3 Court Victories in June 2020

Despite the sucker punch 2020 has thrown our way this year with the COVID-19 global pandemic, this week has proven to be the bringer of good news, as far as the legal system of the U.S. is concerned. Here are three areas where we’ve witnessed positive outcomes:

  1. CARES Act

A federal judge blocked the U.S. Department of Education (USDE) from limiting emergency aid grants under the CARES Act. This is seen as a setback for Education Secretary, Betsy Devos. It was also the second time in a week that a federal judge blocked the USDE from enforcing its interpretation that limits student eligibility for emergency aid grants under CARES Act for some colleges. To read more, click here

  1. DACA Protection

In a rebuke to the Trump Administration, The Supreme Court on Thursday June 18, 2020 rejected President Donald Trump’s effort to end legal protections for 650,000 young immigrants. Those who were part of the Deferred Action for Childhood Arrivals (DACA) will retain protection from deportation and authorization to work in the United States. To read more, click here

  1. LGBTQ Rights Protected

Another stunning rebuke from the Supreme Court this week was its ruling that it’s illegal to fire people because they’re gay or transgender. To read more, click here

What’s next?

Though these are epic legal victories, we cannot rest on our laurels. We have heard that there is the strong possibility of a forthcoming presidential proclamation (aka Executive Order) that would modify federal foreign student visa policy in ways that would have a dramatic and negative impact on higher education institutions. According to a message ACEI received from the Association of International Education Administrators (AIEA) earlier this week:

“The measure will be consistent with broad, long-standing Administration goals to curb   immigration, but will be framed as a response to the spike in Covid-19 era unemployment numbers.  Higher education institutions and the business community  have pointed out that visas with job-related components do not create unemployment in the U.S., in fact they help economic development.”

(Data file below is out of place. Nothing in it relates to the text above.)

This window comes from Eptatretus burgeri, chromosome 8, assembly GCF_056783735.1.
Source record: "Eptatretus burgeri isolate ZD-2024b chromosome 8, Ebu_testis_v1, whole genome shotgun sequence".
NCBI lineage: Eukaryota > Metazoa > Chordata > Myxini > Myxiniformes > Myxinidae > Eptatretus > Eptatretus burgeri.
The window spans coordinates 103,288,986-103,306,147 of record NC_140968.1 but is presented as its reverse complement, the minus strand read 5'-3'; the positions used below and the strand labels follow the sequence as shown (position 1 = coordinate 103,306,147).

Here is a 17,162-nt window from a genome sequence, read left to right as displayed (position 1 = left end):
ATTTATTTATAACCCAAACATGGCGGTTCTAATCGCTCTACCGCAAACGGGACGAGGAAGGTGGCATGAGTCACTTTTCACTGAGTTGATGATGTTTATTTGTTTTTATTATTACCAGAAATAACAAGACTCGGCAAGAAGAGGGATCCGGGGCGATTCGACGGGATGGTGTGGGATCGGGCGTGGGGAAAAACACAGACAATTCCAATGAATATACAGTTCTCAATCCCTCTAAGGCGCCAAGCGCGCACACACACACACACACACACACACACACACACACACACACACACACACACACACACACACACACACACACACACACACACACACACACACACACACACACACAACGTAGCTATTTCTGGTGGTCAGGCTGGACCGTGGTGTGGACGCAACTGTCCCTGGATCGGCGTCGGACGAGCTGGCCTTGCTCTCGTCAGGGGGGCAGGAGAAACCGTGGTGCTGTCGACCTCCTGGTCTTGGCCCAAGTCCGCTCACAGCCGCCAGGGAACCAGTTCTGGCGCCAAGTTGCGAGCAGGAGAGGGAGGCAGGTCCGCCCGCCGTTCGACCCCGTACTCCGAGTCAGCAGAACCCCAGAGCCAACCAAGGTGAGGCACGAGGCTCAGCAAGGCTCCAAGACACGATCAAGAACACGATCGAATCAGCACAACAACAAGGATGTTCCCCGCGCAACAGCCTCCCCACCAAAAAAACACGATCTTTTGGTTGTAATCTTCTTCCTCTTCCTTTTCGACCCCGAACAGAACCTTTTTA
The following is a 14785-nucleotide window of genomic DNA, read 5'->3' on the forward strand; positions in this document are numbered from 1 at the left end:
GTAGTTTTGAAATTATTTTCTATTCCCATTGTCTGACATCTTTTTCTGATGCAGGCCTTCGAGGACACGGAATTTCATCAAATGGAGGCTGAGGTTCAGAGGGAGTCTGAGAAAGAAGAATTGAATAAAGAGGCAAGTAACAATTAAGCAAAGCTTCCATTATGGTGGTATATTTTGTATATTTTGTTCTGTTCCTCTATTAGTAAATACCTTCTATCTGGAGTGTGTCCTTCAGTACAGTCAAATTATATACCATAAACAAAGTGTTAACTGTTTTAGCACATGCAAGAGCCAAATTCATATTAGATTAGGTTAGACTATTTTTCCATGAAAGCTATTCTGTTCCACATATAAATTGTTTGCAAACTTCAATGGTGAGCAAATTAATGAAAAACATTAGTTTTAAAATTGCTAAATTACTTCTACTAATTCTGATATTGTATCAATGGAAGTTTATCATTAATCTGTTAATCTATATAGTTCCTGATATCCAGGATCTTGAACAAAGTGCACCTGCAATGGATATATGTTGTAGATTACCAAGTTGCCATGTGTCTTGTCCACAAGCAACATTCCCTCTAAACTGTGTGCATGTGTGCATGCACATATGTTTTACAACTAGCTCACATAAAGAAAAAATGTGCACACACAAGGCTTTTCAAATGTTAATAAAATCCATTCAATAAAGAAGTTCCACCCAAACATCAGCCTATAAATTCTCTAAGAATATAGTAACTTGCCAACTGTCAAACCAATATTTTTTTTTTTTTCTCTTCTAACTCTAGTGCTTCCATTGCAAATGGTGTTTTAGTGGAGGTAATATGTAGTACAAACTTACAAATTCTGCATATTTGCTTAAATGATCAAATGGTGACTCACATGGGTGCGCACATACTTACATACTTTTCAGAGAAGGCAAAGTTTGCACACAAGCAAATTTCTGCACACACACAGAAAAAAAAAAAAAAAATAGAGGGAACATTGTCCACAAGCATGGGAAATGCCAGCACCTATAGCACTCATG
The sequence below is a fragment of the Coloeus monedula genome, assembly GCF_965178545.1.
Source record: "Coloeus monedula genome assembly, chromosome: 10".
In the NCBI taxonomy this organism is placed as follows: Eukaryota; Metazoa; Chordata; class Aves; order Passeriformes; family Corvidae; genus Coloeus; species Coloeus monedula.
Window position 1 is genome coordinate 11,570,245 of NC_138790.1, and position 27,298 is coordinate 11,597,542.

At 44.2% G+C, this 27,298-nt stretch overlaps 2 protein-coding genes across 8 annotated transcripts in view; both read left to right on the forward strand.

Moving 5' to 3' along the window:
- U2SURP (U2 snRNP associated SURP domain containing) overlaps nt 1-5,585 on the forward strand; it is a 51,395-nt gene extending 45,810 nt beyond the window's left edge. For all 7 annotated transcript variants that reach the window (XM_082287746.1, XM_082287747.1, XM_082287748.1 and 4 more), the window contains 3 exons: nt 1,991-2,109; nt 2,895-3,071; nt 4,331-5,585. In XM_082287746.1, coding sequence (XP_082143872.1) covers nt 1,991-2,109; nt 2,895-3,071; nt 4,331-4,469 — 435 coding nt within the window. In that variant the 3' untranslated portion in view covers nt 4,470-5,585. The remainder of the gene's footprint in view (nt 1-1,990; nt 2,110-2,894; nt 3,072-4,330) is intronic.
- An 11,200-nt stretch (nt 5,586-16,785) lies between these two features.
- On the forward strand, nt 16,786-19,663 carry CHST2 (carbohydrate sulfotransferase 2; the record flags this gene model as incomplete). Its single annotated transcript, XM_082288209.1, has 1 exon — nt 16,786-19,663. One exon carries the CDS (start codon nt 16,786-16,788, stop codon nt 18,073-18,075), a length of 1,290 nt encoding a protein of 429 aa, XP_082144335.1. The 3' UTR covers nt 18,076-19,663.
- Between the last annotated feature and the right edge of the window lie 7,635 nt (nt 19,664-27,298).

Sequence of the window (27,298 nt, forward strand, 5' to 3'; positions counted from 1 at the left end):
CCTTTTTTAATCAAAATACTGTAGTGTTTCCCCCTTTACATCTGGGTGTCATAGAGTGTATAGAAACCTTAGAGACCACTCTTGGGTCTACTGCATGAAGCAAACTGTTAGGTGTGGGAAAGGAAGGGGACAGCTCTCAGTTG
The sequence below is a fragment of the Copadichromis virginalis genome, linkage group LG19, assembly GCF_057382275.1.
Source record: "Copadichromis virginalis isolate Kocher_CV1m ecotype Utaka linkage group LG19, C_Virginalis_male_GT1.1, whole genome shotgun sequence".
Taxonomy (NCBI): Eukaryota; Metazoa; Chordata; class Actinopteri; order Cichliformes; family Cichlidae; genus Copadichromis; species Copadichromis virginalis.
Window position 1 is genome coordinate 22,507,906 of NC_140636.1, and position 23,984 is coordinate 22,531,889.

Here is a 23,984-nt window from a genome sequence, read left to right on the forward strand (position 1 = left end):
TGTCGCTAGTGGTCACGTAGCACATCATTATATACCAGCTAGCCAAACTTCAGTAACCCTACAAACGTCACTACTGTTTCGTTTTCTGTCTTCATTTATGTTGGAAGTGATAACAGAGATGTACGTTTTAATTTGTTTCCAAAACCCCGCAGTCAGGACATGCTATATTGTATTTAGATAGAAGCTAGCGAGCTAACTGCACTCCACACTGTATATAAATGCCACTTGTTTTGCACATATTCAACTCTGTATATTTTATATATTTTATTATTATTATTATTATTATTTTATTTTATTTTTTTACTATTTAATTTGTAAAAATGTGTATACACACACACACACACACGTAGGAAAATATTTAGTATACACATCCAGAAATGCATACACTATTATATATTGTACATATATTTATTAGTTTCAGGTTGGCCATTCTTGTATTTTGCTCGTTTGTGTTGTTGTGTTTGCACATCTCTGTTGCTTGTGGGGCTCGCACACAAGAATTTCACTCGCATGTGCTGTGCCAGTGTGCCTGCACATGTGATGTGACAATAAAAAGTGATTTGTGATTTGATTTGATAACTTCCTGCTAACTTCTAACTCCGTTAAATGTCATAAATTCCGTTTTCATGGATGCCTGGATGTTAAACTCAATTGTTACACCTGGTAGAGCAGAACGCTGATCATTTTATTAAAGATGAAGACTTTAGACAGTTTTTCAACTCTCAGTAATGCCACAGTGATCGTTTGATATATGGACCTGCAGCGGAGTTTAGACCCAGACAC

It is expected that the suspension of various visa categories and sub-programs will be announced soon. AIEA warns:

“Note that the action will be a suspension, and we hear that it will be framed as a 60, 90, 120, or 180-day period.  Rather than an outright ban, the move appears to be calculated to avoid regulatory and legislative oversight. These measures will be effective  immediately, and existing visas and approvals are likely to be reversed.  Suspensions of  this type are easy to extend and will persist regardless of the outcome of the November  3 election.”

AIEA, along with sister organizations and in coalition with others, recommends that the most effective way to change the trajectory of these moves is for member institutions and organizations to directly contact their congressional delegations through letters, and in concert with measures your government affairs offices may be taking.  AIEA notes: “We have seen some movement in likely components of the proclamation in response to external input – as well as resistance.  There is hope that a groundswell of advocacy for the continuation of job-related visas might help stem potential draconian moves.”

We urge you to act.

The Academic Credentials Evaluation Institute, Inc. (ACEI), was founded in 1994 and is based in Los Angeles, California, USA.  ACEI is a full-service company providing complete and integrated services in the areas of international education research, credential evaluation, and translation. ACEI’s Global Consulting Group®, offers expertise in the following specialties: Media and Branding, Global Pathways, and Diversity, Equity and Inclusion (DEI) to interested institutions and organizations around the globe. www.acei-global.org

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Filed under Education, Human Interest, News, Politics, study abroad

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